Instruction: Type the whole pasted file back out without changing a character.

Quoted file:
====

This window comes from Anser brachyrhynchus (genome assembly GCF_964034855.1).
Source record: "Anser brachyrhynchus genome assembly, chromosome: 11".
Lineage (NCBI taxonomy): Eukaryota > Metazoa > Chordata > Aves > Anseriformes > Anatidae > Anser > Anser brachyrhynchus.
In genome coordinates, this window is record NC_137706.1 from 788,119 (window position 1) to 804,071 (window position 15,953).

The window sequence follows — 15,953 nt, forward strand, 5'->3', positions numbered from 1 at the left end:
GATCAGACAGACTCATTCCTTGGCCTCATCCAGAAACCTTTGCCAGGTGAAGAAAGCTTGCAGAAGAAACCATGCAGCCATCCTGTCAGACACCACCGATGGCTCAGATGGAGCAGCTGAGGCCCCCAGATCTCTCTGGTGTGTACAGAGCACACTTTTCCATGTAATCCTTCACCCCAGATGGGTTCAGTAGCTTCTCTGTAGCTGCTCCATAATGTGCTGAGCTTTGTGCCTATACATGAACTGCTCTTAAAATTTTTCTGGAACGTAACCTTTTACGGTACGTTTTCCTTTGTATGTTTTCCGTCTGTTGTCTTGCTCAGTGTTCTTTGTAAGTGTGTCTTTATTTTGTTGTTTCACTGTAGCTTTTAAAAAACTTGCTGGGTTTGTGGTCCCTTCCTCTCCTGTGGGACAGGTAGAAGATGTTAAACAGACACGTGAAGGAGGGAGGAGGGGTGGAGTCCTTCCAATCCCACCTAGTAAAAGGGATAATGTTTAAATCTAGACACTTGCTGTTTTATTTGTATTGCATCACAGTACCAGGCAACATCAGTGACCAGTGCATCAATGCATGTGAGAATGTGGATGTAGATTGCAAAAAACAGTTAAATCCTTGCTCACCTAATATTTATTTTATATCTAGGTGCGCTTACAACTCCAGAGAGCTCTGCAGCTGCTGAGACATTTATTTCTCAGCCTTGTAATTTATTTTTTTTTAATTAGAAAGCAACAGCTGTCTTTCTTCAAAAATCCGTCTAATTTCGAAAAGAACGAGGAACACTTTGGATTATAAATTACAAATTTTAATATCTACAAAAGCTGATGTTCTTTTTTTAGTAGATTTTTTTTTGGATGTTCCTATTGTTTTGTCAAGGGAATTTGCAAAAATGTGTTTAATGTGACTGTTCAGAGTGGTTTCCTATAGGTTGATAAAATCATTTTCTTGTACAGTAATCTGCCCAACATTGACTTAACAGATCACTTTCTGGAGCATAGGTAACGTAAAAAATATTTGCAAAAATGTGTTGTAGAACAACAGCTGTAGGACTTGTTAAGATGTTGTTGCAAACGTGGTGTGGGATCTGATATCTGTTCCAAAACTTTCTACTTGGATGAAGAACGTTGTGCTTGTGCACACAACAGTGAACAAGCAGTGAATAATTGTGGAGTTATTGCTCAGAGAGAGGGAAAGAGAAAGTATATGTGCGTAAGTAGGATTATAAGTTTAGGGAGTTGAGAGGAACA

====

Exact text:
This window comes from Anser brachyrhynchus (genome assembly GCF_964034855.1).
Source record: "Anser brachyrhynchus genome assembly, chromosome: 11".
Lineage (NCBI taxonomy): Eukaryota > Metazoa > Chordata > Aves > Anseriformes > Anatidae > Anser > Anser brachyrhynchus.
In genome coordinates, this window is record NC_137706.1 from 788,119 (window position 1) to 804,071 (window position 15,953).

The window sequence follows — 15,953 nt, forward strand, 5'->3', positions numbered from 1 at the left end:
GATCAGACAGACTCATTCCTTGGCCTCATCCAGAAACCTTTGCCAGGTGAAGAAAGCTTGCAGAAGAAACCATGCAGCCATCCTGTCAGACACCACCGATGGCTCAGATGGAGCAGCTGAGGCCCCCAGATCTCTCTGGTGTGTACAGAGCACACTTTTCCATGTAATCCTTCACCCCAGATGGGTTCAGTAGCTTCTCTGTAGCTGCTCCATAATGTGCTGAGCTTTGTGCCTATACATGAACTGCTCTTAAAATTTTTCTGGAACGTAACCTTTTACGGTACGTTTTCCTTTGTATGTTTTCCGTCTGTTGTCTTGCTCAGTGTTCTTTGTAAGTGTGTCTTTATTTTGTTGTTTCACTGTAGCTTTTAAAAAACTTGCTGGGTTTGTGGTCCCTTCCTCTCCTGTGGGACAGGTAGAAGATGTTAAACAGACACGTGAAGGAGGGAGGAGGGGTGGAGTCCTTCCAATCCCACCTAGTAAAAGGGATAATGTTTAAATCTAGACACTTGCTGTTTTATTTGTATTGCATCACAGTACCAGGCAACATCAGTGACCAGTGCATCAATGCATGTGAGAATGTGGATGTAGATTGCAAAAAACAGTTAAATCCTTGCTCACCTAATATTTATTTTATATCTAGGTGCGCTTACAACTCCAGAGAGCTCTGCAGCTGCTGAGACATTTATTTCTCAGCCTTGTAATTTATTTTTTTTTAATTAGAAAGCAACAGCTGTCTTTCTTCAAAAATCCGTCTAATTTCGAAAAGAACGAGGAACACTTTGGATTATAAATTACAAATTTTAATATCTACAAAAGCTGATGTTCTTTTTTTAGTAGATTTTTTTTTGGATGTTCCTATTGTTTTGTCAAGGGAATTTGCAAAAATGTGTTTAATGTGACTGTTCAGAGTGGTTTCCTATAGGTTGATAAAATCATTTTCTTGTACAGTAATCTGCCCAACATTGACTTAACAGATCACTTTCTGGAGCATAGGTAACGTAAAAAATATTTGCAAAAATGTGTTGTAGAACAACAGCTGTAGGACTTGTTAAGATGTTGTTGCAAACGTGGTGTGGGATCTGATATCTGTTCCAAAACTTTCTACTTGGATGAAGAACGTTGTGCTTGTGCACACAACAGTGAACAAGCAGTGAATAATTGTGGAGTTATTGCTCAGAGAGAGGGAAAGAGAAAGTATATGTGCGTAAGTAGGATTATAAGTTTAGGGAGTTGAGAGGAACA